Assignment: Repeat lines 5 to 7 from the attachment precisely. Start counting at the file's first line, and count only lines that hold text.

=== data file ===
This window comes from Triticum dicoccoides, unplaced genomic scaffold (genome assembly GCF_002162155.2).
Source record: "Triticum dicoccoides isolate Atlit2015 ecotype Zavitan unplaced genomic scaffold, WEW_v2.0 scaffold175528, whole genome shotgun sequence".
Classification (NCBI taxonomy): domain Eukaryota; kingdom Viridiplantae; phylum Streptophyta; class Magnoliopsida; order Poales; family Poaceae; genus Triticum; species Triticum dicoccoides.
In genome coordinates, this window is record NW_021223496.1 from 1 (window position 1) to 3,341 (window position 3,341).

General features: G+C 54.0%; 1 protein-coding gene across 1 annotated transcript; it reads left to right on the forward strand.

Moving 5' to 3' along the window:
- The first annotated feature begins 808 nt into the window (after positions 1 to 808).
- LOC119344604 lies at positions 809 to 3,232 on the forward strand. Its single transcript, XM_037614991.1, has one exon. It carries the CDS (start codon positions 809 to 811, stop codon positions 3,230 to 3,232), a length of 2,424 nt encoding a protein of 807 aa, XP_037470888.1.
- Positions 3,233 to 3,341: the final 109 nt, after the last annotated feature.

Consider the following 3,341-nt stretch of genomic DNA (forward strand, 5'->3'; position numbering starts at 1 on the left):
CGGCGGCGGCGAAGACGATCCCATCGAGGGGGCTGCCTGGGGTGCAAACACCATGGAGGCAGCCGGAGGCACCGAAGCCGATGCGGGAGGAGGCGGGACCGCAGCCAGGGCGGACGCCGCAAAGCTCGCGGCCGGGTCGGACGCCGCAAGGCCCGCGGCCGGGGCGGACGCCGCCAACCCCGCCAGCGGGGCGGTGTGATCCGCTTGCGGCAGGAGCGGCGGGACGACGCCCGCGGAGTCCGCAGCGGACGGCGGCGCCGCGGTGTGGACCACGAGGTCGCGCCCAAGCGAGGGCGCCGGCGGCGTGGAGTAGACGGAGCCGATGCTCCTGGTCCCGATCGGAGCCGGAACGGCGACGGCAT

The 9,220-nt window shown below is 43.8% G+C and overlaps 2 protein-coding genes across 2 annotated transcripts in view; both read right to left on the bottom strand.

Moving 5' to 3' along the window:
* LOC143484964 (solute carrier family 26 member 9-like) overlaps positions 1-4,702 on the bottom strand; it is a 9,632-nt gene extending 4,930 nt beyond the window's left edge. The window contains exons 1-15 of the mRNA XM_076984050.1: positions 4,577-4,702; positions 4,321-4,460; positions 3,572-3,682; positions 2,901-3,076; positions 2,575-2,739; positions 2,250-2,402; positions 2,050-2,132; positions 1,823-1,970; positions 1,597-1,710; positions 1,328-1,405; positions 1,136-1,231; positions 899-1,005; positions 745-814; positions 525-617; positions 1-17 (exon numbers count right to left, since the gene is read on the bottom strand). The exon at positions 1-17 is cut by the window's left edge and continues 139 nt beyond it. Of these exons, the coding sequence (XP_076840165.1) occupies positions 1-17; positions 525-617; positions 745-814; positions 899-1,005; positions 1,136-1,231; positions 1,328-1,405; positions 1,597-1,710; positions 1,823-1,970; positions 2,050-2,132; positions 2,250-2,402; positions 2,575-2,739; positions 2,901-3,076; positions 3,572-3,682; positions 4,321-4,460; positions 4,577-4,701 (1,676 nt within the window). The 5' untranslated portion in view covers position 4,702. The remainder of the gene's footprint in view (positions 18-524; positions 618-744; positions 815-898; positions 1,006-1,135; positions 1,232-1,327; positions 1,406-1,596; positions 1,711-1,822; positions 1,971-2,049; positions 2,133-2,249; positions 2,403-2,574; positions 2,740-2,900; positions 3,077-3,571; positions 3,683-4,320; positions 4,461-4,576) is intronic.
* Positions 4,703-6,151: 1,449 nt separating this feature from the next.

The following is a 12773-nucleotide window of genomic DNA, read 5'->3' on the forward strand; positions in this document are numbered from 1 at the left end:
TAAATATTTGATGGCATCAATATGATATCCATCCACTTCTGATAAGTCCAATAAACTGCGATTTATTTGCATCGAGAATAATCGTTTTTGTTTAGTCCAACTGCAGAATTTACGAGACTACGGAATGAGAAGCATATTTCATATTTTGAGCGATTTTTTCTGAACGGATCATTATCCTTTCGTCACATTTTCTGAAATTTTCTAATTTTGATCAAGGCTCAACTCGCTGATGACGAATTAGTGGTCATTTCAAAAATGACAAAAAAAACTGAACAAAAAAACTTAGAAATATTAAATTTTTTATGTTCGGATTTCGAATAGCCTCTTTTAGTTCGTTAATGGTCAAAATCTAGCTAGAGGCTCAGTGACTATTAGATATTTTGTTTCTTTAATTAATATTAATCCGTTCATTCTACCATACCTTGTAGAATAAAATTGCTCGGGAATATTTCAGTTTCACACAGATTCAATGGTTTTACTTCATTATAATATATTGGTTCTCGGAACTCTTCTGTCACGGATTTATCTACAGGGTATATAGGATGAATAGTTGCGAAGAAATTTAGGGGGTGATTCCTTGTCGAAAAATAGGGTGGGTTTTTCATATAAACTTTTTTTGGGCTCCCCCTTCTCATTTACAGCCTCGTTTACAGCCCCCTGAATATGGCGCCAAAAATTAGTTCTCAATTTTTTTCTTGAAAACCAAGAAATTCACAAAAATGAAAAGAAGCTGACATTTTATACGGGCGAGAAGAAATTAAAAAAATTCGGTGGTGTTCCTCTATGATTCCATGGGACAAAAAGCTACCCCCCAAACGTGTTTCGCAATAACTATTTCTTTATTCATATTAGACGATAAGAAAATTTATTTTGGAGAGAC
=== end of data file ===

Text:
General features: G+C 54.0%; 1 protein-coding gene across 1 annotated transcript; it reads left to right on the forward strand.

Moving 5' to 3' along the window:
- The first annotated feature begins 808 nt into the window (after positions 1 to 808).